If humans need to learn something, and they don’t seem to do it, even though they are taught about it time after time, is that they couldn’t compete with nature. Whether we are talking about earthquakes, volcanic eruptions, heavy rains, tsunamis, or blizzards, one thing is for sure: nature is much stronger than us, and of course very unpredictable. The same goes, although on a much lower scale when we are talking about house painting and the elements. What happens if it starts to pour when you are in the middle of the paint job? What paint is the best to use if you live in an area with heavy rainfall?
We get all the answers we need from a house painting expert working with Home & Business Services – HBSOnTime.com, a family-owned local business, operating since 2013 in the Greater Fredericksburg Area, VA. “When it comes to exterior painting, I strongly recommend water-based paints, including acrylic and latex paints, but not oil-based paints. Water-based paints don’t hold moisture, which means they aren’t prone to peeling, cracking, or becoming discolored in time, compared to oil-based paints”, the highly-trained professional advises.
When asked what house painting is the best for an area with heavy rainfall, which continues to look great for years, he promptly answered: “I would have to say latex paint with an acrylic binder. This combination is the best solution for long weather resistance. Furthermore, apart from being almost immune to rain damage, water-based paints have an important benefit: they expand and contract with the siding of the house, an aspect that greatly reduces the chances of cracking. This paint also dries quickly, taking about six hours to dry completely, compared to much longer, in the case of oil-based paints”.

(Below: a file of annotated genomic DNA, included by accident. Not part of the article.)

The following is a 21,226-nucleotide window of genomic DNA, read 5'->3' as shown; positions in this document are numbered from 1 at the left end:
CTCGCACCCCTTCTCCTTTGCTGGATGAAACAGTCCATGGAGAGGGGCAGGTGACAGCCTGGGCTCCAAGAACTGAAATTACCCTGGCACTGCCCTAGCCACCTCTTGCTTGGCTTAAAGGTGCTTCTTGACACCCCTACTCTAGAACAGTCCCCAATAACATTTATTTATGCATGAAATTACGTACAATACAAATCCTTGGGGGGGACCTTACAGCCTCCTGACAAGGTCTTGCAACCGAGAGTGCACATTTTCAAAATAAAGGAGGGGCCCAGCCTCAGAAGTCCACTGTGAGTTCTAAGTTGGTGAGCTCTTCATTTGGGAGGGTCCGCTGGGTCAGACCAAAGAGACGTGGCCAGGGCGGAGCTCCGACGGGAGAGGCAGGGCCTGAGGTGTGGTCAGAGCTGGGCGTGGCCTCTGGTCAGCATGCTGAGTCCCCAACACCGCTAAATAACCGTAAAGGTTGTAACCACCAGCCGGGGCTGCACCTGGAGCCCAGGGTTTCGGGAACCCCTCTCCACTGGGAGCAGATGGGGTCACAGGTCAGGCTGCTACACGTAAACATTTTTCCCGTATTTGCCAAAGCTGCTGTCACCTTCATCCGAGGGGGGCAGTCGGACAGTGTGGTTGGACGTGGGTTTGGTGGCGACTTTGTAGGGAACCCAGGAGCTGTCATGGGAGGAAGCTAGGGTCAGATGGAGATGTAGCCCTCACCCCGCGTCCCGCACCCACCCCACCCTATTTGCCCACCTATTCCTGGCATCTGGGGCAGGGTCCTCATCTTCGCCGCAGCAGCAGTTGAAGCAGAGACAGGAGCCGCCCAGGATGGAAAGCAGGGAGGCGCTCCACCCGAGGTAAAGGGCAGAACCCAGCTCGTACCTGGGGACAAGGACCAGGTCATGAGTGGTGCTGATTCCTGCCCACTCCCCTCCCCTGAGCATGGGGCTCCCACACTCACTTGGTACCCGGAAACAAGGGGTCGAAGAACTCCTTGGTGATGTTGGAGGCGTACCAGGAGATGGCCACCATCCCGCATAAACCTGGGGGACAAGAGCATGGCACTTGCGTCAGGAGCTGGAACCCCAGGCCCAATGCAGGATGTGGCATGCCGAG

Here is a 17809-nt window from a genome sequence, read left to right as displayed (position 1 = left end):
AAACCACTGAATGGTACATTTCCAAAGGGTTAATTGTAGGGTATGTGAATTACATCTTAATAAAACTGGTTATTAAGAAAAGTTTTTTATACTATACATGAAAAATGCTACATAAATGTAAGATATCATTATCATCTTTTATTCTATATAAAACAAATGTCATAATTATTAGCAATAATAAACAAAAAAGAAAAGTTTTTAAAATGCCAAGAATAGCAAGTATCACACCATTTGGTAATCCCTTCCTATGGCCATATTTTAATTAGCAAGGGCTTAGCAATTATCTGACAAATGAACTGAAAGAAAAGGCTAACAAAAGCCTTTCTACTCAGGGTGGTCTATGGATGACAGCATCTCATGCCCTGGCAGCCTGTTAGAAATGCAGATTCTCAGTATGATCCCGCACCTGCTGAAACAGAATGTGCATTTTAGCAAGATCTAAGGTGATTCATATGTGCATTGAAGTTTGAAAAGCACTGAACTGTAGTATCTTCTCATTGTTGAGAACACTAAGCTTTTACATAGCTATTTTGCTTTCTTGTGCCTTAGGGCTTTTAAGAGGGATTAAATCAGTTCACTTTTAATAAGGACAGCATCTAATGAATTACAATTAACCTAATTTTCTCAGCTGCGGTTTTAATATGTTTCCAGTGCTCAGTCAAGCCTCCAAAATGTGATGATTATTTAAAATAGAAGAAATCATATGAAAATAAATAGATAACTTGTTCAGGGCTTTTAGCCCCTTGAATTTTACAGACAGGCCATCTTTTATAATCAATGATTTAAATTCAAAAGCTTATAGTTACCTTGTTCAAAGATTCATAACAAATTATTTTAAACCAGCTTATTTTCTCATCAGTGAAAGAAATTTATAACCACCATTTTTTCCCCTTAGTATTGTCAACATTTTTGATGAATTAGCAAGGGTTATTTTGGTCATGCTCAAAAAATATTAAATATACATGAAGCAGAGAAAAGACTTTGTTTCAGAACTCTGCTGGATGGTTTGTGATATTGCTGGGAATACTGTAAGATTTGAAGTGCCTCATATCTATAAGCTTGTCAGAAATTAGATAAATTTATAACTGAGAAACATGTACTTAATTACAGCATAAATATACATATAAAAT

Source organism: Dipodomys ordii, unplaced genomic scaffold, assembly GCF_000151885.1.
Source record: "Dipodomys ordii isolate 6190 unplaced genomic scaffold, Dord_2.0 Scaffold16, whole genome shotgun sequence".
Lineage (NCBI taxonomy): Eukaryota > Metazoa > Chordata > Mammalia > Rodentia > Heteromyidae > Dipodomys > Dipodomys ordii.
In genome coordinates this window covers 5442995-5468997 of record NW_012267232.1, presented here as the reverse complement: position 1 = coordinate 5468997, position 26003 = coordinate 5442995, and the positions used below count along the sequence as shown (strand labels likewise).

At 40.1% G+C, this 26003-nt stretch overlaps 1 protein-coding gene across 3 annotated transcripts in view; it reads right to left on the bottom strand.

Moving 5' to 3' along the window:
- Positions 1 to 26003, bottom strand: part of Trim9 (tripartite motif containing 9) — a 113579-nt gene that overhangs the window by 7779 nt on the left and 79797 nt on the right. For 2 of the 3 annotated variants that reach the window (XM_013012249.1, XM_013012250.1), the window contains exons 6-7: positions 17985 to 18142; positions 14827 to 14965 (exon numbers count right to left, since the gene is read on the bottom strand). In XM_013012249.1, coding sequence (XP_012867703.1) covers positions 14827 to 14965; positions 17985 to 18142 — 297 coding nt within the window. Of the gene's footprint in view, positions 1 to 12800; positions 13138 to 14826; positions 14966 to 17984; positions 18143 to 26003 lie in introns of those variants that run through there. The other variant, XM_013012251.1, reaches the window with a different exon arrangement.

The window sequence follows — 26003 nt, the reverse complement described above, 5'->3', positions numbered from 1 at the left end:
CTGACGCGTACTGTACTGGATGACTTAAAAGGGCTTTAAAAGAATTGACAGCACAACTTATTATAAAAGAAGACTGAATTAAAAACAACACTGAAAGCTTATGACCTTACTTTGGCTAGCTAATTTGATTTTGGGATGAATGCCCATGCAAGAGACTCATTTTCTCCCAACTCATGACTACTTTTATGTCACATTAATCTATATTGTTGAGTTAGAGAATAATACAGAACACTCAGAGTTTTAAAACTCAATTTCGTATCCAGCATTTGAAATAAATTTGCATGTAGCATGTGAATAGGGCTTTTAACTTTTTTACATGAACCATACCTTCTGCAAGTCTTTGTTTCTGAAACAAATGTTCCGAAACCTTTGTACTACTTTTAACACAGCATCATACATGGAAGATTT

Even though house painting isn’t recommended during the rain, sometimes you have little choice: what should you do if you started the job and a massive rain pour is coming your way? “As its name suggests, bad weather is… bad for fresh paint, even for the most resistant type. It can create streaks and reduce the life of the paint. However, if you already started to paint the exterior walls of your house and you notice a storm coming your way, you should hope that it dries by the time it starts raining. Acrylic paint needs around two hours to dry slightly. Most types of acrylic paint can endure a short shower without being completely washed off, but it’s a totally different thing when it comes to heavier rainfall. In this case, you should check the weather forecast before starting the job”, the Home & Business Services expert suggests.
Last but not least, the house painting professional also explains that the type of paint you choose influences the time you have to wait after raining before you can start painting. “As a general rule, acrylic paint can be applied if the exterior wall of your house feels dry when touching it. On the other hand, oil-based paints need to be applied once the wall has been dry for over a day”, he adds.